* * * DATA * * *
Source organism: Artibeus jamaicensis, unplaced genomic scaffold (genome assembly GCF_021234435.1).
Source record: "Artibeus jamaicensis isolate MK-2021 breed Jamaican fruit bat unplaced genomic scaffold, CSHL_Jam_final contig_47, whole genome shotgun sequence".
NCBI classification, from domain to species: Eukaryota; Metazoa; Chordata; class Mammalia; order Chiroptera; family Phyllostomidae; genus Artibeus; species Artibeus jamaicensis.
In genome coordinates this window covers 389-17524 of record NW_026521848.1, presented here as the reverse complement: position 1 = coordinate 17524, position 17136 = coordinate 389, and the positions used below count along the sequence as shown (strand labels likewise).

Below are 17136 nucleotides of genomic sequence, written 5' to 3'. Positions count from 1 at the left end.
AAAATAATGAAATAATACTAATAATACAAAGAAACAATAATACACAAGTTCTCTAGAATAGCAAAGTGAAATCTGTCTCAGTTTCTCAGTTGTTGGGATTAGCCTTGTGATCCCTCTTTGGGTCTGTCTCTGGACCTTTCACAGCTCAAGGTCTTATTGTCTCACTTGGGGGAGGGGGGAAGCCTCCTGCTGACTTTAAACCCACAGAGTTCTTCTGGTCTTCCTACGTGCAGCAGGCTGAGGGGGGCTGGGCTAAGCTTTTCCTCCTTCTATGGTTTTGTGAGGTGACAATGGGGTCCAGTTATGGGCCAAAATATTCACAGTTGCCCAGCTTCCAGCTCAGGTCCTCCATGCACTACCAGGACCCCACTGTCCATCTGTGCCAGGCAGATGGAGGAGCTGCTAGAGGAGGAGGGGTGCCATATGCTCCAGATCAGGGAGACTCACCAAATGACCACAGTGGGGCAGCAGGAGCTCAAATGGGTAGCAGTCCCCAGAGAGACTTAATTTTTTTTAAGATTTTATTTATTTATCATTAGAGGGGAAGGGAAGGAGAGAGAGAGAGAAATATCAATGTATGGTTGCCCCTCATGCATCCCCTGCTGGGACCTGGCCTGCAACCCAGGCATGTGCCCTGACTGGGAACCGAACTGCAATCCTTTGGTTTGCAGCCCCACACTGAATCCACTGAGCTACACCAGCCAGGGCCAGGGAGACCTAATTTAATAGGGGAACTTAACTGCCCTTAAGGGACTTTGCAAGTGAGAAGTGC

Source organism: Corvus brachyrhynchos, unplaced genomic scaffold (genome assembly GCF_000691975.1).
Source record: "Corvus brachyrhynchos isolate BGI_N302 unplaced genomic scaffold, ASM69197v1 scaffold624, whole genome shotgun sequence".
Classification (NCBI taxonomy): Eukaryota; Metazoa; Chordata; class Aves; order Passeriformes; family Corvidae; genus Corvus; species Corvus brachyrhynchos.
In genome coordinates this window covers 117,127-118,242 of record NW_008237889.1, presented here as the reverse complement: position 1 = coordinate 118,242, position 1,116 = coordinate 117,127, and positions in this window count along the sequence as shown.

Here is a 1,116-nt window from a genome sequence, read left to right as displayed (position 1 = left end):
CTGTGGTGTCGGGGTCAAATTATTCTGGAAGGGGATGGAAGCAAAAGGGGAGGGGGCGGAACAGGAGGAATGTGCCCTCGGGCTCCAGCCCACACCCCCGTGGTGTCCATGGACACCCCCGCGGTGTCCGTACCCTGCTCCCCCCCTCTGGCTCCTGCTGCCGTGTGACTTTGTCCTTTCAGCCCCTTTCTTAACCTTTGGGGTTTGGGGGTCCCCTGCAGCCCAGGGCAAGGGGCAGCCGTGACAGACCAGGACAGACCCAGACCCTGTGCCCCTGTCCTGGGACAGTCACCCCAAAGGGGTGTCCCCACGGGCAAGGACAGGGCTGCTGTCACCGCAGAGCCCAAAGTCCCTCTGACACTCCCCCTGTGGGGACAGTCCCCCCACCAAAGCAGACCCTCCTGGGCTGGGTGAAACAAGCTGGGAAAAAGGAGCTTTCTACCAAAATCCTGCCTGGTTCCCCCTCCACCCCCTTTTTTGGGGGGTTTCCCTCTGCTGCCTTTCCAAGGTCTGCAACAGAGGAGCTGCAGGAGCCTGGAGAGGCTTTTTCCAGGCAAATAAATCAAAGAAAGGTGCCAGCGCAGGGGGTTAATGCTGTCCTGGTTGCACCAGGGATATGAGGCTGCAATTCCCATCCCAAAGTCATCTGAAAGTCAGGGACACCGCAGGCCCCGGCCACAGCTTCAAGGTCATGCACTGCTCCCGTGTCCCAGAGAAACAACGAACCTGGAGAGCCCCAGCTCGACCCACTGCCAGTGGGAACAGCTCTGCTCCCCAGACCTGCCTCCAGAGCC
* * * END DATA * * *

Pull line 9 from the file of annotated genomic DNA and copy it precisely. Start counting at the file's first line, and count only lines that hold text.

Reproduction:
Classification (NCBI taxonomy): Eukaryota; Metazoa; Chordata; class Aves; order Passeriformes; family Corvidae; genus Corvus; species Corvus brachyrhynchos.